“Dangerous disconnection” and excessive ambition working against Carlos Alcaraz

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His explosion as a teenager and better numbers than the “Big Three” when they were under 20 years old have made Carlos Alcaraz to be measured differently.

The media, the fans and his rivals do it. But above all, he does it himself. And that often subtracts more than it adds. His time in Melbourne was proof of that.

Being a teenager and already among the best tennis players of the 21st century, owner of a couple of Grand Slam titles and an reaching the top of the rankings so you, make an elimination in the quarterfinals of the Australian Open a disappointment… even though it was his best result of his brief career in the first big event of the year.

A very early and several times repeated warning, fortunately for him and his team, that his head is playing tricks on the Spaniard most of the times he has been in late rounds on the big stages of tennis.

The last 12 months already create a trend to analyze: three out of four times his mind didn’t help at all in Grand Slams. At Roland Garros the nervousness that started before the semifinal against Novak Djokovic caused him cramps; at the US Open, against Daniil Medvedev, he explained that his mind was “in the moon” at key moments with catastrophic consequences; and against Alexander Zverev his disconnection made him give away the first two sets, which led him to a painful defeat: 1-6, 3-6, 7-6 (7-2) and 4-6.

It is those “dangerous disconnections” that Juan Carlos Ferrero, his coach, who was unable to travel to Melbourne due to a knee surgery, has already acknowledged. The former world number one in 2003 told CLAY in an interview at the beginning of 2023 that this was one of the most urgent aspects of what his student had to improve: “He must be better at the beginning of the matches, more regular, because many times it costs him a little bit to start”.

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It is true that in Melbourne he met a player who played sublime tennis. Alexander Zverev has been demonstrating his great quality after an injury that made him think he would never be the same. But the disconnection of Alcaraz with his own tennis in the first two hours of the match is the sign that ended up staying and that will surely be a subject to which Ferrero will dedicate extra hours.

Alcaraz was able to recognize it, but found no explanations: “I don’t know what happened to me. I have to see it with my team. Nobody is perfect and I have to improve that. I’m not going to make excuses for my age, but I’m 20 years old and personally I think it’s something normal that happens to me”.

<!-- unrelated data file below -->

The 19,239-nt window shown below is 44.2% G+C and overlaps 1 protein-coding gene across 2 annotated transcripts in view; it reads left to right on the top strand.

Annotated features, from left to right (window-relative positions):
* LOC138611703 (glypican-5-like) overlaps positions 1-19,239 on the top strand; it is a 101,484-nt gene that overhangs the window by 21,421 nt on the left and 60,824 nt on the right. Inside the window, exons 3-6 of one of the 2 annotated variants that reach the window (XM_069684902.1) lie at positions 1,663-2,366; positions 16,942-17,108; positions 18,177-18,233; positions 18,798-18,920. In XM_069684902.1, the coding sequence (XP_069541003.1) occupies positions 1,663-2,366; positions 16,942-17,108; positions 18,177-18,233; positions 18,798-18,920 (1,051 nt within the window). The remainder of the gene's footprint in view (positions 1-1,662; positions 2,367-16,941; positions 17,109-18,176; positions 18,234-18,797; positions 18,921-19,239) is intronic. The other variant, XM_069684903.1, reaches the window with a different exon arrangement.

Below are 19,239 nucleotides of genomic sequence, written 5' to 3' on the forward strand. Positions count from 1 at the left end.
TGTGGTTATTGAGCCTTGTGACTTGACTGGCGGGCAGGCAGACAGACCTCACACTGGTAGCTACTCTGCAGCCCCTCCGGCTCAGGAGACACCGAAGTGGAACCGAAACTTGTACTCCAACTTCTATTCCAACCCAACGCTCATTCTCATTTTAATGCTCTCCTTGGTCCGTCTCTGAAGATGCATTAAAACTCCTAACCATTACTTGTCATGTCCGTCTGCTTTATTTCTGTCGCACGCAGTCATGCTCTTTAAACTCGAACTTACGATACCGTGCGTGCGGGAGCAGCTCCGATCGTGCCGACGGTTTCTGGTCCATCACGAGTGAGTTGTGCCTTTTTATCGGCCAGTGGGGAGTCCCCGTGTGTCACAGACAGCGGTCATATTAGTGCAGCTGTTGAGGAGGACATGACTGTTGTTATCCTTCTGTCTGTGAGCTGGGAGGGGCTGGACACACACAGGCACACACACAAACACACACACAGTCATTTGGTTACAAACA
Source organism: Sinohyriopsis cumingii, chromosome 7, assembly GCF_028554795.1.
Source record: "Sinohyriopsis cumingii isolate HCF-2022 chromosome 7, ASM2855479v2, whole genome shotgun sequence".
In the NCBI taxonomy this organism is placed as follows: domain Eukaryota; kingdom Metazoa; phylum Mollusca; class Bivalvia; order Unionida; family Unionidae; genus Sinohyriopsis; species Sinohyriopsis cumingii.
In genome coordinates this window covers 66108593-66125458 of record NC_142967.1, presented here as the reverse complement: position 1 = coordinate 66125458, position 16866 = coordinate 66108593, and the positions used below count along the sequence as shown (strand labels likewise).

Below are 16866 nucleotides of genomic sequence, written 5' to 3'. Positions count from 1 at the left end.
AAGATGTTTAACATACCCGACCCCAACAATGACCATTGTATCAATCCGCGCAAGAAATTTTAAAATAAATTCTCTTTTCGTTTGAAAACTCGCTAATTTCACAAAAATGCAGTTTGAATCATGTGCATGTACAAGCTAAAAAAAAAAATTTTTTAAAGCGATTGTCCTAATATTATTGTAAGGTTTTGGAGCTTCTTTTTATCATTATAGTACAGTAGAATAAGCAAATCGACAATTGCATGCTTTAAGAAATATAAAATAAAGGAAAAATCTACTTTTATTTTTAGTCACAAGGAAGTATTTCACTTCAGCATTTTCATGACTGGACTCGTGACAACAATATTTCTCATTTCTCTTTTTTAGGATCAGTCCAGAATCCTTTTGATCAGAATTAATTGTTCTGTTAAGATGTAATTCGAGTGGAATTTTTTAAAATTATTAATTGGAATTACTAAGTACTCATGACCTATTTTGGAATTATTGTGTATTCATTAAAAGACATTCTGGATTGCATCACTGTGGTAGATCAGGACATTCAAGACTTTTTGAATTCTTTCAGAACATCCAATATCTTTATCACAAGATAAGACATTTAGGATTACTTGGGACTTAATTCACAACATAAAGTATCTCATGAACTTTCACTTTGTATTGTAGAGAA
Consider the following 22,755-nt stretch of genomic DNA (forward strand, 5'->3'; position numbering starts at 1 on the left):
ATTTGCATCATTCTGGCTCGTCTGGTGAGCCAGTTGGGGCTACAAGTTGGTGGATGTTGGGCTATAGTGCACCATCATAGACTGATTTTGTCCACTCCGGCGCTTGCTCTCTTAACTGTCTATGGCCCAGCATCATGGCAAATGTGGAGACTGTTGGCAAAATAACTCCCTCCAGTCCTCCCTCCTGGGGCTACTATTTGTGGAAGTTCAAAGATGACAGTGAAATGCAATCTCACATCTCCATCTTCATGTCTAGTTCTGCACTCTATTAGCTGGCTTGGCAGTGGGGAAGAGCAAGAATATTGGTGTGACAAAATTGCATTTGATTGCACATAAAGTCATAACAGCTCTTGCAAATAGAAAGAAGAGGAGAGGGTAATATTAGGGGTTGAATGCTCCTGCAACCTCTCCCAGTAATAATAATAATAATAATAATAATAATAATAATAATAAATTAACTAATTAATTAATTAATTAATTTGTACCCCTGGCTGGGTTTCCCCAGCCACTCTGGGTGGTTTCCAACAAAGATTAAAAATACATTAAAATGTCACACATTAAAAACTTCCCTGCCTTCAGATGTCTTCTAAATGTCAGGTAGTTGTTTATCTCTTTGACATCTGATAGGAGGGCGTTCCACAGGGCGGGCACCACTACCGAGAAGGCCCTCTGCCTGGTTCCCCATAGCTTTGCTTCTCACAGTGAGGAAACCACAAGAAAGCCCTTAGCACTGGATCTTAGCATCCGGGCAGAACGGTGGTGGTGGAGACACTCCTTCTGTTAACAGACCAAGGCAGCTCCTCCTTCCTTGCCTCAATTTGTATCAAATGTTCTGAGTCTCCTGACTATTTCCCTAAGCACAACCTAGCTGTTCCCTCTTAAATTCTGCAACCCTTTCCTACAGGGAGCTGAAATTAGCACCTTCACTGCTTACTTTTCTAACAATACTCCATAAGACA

With outbursts of sincerity he has made public his ambitious goals, and these days at Melbourne Park, in front of the international press he has left phrases that, after a defeat out of the plans, invite to reflect. How much it suits Alcaraz to express that the only thing he thinks about is to beat Djokovic’s records? Is not his ambition disproportionate?

Rod Laver said, with that authoritative voice of the only man who won all the Grand Slams in the same year (1969), that “only a miracle” can stop Serb’s name to be put for the 11th time in the Melbourne trophy. A candy for the Spanish media present at the event, who in a meeting with the World number two did not miss the opportunity to ask him for a statement in response to the Australian’s statement.

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“My name is miracle,” Alcaraz replied. It was on one hand, a joke followed by laughter, but it is still loaded with truth regarding the Spaniard’s convictions that can often take him out of the real spotlight.

From February until the end of Wimbledon, Alcaraz has a lot of work to do: he will have to revalidate 6,675 points. The responsibility of having to defend titles on all surfaces and in all categories (Buenos Aires, Indian Wells, Barcelona, Madrid, Queens and at the All England Club) will certainly not come easy after such a hesitant start to the year on the court.

From time to time he is a young man.

From time to time we remember that he is 20 years old.

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